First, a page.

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Evaluation of Maize Populations as Sources of Favorable Alleles for Improvement of Two Single-Cross Hybrids
- Stojšin, Duška, Kannenberg, L. W.
- Crop science 1995 v.35 no.5 pp. 1353-1359
- Zea mays, hybrids, recurrent selection, alleles, genetic improvement, inbred lines, backcrossing, agronomic traits, recessive genes, plant breeding, breeding methods, selfing, population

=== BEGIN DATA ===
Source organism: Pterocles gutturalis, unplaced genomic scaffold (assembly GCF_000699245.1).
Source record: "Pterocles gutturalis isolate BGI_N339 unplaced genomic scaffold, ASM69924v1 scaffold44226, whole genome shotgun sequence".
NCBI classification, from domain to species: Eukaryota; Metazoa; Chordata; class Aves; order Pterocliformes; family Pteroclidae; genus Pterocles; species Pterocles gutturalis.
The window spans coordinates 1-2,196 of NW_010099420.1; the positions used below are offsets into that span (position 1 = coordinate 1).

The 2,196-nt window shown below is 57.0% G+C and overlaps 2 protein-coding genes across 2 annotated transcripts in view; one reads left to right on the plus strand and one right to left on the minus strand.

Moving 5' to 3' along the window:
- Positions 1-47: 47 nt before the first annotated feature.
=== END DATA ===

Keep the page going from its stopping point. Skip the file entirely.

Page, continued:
- Adapted and selected populations are expected to be good sources of favorable alleles for immediate improvement of an elite hybrid. We studied 17 maize (L.) populations from recurrent selection programs based on performance indices (involving grain yield, moisture, and lodging). These populations represented initial (CO) and advanced selection cycles (Cn) in five sources: CGSynA, CGSynB, CGG,C GN, and CGWT. he objectives of this study were to (i) identify populations that are the best sources of favorable alleles to be used for improving two single-cross hybrids (CG28 × CO265 and CGKX86 × CO265); (ii) estimate relationship values to determine which inbred parent should be improved; and (iii) determine if the inbred x population cross should be backcrossed to the inbred line prior to selfing. Generally, there were few significant differences among the 17 populations as potential sources for improving the two hybrids. This suggests that either the genetic method was not sensitive enough to detect differences among the populations or that in fact there were no real differences among them as sources of favorable alleles for the two single-cross hybrids. Generally, CGSynA(HS)C10 and CGW(RRS)C4 were the best sources of favorable alleles, whereas CGNC0 was the worst for improving performance indices and grain yield in the two hybrids. CGSynA,C GG, CGN, and CGW could be used for improving CG28 and CGKX86, whereas CGSynB would be a suitable source of favorable alleles for CO265. Generally, selfing would be the preferred method of developing improved inbred lines for most selected populations; backcrossing to the inbred line prior to selfing should be done if unadapted and/or unselected populations are used as sources of favorable alleles for improving hybrids.